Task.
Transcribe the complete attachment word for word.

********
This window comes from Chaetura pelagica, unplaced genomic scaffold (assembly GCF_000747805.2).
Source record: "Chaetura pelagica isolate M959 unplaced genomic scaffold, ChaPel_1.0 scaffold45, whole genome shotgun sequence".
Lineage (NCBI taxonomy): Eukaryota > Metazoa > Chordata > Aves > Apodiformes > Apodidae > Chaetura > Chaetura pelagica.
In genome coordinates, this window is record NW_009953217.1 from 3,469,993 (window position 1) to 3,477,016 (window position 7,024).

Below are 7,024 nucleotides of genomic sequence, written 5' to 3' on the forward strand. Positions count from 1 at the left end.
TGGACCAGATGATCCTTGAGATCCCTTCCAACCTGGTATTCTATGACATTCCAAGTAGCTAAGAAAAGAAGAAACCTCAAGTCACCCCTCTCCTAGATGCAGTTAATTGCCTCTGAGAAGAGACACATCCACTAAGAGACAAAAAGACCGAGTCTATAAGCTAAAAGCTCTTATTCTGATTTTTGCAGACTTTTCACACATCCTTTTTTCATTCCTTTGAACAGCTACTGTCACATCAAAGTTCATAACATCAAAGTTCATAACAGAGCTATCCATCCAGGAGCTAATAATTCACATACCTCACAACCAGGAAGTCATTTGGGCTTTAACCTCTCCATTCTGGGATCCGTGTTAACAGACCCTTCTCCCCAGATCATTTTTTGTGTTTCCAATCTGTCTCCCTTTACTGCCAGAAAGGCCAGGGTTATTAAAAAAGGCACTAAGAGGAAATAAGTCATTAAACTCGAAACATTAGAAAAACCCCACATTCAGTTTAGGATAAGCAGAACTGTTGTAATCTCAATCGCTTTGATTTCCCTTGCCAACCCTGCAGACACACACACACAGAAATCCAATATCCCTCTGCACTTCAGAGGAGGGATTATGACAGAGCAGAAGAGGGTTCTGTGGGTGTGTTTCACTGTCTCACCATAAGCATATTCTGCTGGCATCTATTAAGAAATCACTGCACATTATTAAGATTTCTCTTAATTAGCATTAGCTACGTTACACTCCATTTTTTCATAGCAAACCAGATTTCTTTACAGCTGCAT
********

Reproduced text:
This window comes from Chaetura pelagica, unplaced genomic scaffold (assembly GCF_000747805.2).
Source record: "Chaetura pelagica isolate M959 unplaced genomic scaffold, ChaPel_1.0 scaffold45, whole genome shotgun sequence".
Lineage (NCBI taxonomy): Eukaryota > Metazoa > Chordata > Aves > Apodiformes > Apodidae > Chaetura > Chaetura pelagica.
In genome coordinates, this window is record NW_009953217.1 from 3,469,993 (window position 1) to 3,477,016 (window position 7,024).

Below are 7,024 nucleotides of genomic sequence, written 5' to 3' on the forward strand. Positions count from 1 at the left end.
TGGACCAGATGATCCTTGAGATCCCTTCCAACCTGGTATTCTATGACATTCCAAGTAGCTAAGAAAAGAAGAAACCTCAAGTCACCCCTCTCCTAGATGCAGTTAATTGCCTCTGAGAAGAGACACATCCACTAAGAGACAAAAAGACCGAGTCTATAAGCTAAAAGCTCTTATTCTGATTTTTGCAGACTTTTCACACATCCTTTTTTCATTCCTTTGAACAGCTACTGTCACATCAAAGTTCATAACATCAAAGTTCATAACAGAGCTATCCATCCAGGAGCTAATAATTCACATACCTCACAACCAGGAAGTCATTTGGGCTTTAACCTCTCCATTCTGGGATCCGTGTTAACAGACCCTTCTCCCCAGATCATTTTTTGTGTTTCCAATCTGTCTCCCTTTACTGCCAGAAAGGCCAGGGTTATTAAAAAAGGCACTAAGAGGAAATAAGTCATTAAACTCGAAACATTAGAAAAACCCCACATTCAGTTTAGGATAAGCAGAACTGTTGTAATCTCAATCGCTTTGATTTCCCTTGCCAACCCTGCAGACACACACACACAGAAATCCAATATCCCTCTGCACTTCAGAGGAGGGATTATGACAGAGCAGAAGAGGGTTCTGTGGGTGTGTTTCACTGTCTCACCATAAGCATATTCTGCTGGCATCTATTAAGAAATCACTGCACATTATTAAGATTTCTCTTAATTAGCATTAGCTACGTTACACTCCATTTTTTCATAGCAAACCAGATTTCTTTACAGCTGCAT